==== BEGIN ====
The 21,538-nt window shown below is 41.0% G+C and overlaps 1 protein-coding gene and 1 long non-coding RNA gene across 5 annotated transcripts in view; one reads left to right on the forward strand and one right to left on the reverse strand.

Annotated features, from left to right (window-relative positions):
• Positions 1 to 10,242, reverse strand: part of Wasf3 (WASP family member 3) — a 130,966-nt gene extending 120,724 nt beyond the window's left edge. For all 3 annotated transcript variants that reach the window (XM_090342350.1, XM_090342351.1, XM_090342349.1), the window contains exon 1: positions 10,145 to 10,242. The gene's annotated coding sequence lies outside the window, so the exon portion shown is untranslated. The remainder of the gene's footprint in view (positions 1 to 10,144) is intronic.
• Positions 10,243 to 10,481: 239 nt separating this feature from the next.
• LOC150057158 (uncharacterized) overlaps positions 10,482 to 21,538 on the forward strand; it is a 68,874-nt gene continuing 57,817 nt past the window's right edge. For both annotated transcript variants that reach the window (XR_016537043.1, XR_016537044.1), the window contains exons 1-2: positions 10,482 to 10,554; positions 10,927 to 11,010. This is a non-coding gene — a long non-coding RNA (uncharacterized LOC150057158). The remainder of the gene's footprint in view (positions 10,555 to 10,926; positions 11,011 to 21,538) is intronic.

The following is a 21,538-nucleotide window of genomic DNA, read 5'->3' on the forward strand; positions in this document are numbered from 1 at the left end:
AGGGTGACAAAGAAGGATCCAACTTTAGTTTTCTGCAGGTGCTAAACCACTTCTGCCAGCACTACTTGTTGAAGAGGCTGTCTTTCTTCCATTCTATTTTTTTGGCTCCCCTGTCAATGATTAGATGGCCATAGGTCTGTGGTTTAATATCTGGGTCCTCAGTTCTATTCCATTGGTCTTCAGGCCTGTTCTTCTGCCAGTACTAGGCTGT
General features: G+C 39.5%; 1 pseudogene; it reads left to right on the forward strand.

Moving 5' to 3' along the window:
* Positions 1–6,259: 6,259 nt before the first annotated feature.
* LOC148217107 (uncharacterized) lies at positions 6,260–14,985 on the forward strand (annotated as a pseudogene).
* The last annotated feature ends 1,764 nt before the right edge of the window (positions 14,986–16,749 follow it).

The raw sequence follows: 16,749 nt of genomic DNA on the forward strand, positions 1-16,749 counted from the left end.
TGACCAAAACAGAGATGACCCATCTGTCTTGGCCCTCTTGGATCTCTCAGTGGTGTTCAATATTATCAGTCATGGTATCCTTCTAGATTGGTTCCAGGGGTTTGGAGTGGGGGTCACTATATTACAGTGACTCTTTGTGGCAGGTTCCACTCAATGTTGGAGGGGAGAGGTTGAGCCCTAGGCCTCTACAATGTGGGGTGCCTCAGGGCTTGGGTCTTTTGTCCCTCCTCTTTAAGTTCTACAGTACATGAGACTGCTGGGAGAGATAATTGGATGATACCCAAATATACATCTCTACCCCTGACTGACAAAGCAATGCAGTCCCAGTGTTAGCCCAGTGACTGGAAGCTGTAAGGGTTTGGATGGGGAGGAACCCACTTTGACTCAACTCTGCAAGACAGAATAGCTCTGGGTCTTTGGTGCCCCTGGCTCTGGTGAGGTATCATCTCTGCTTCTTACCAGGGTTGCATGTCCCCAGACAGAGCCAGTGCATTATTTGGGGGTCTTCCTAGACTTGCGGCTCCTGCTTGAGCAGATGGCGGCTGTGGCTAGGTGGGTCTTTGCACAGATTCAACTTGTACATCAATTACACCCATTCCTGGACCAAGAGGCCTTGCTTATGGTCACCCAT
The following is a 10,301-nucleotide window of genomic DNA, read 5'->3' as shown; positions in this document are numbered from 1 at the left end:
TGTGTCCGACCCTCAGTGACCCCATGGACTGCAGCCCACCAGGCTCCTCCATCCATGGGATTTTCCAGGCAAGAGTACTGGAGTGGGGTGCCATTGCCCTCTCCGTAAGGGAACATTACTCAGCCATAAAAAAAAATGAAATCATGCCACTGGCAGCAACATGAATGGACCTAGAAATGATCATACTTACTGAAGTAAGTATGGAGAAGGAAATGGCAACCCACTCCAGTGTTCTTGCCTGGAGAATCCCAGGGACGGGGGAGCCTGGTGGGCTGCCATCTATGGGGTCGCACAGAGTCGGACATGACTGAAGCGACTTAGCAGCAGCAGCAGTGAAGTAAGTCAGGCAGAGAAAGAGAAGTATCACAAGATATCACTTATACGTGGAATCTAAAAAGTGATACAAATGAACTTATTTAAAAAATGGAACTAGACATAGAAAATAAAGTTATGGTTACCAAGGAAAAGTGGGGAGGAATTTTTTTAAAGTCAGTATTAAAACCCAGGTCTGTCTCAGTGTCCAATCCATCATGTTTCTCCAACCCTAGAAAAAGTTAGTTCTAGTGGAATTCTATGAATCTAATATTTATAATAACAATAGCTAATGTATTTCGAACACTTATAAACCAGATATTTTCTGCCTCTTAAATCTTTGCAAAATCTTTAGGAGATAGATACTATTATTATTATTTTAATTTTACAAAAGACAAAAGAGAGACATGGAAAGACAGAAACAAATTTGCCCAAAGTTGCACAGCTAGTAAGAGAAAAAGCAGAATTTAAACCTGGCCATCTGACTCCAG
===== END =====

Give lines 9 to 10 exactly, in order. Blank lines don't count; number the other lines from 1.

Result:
Moving 5' to 3' along the window:
* Positions 1–6,259: 6,259 nt before the first annotated feature.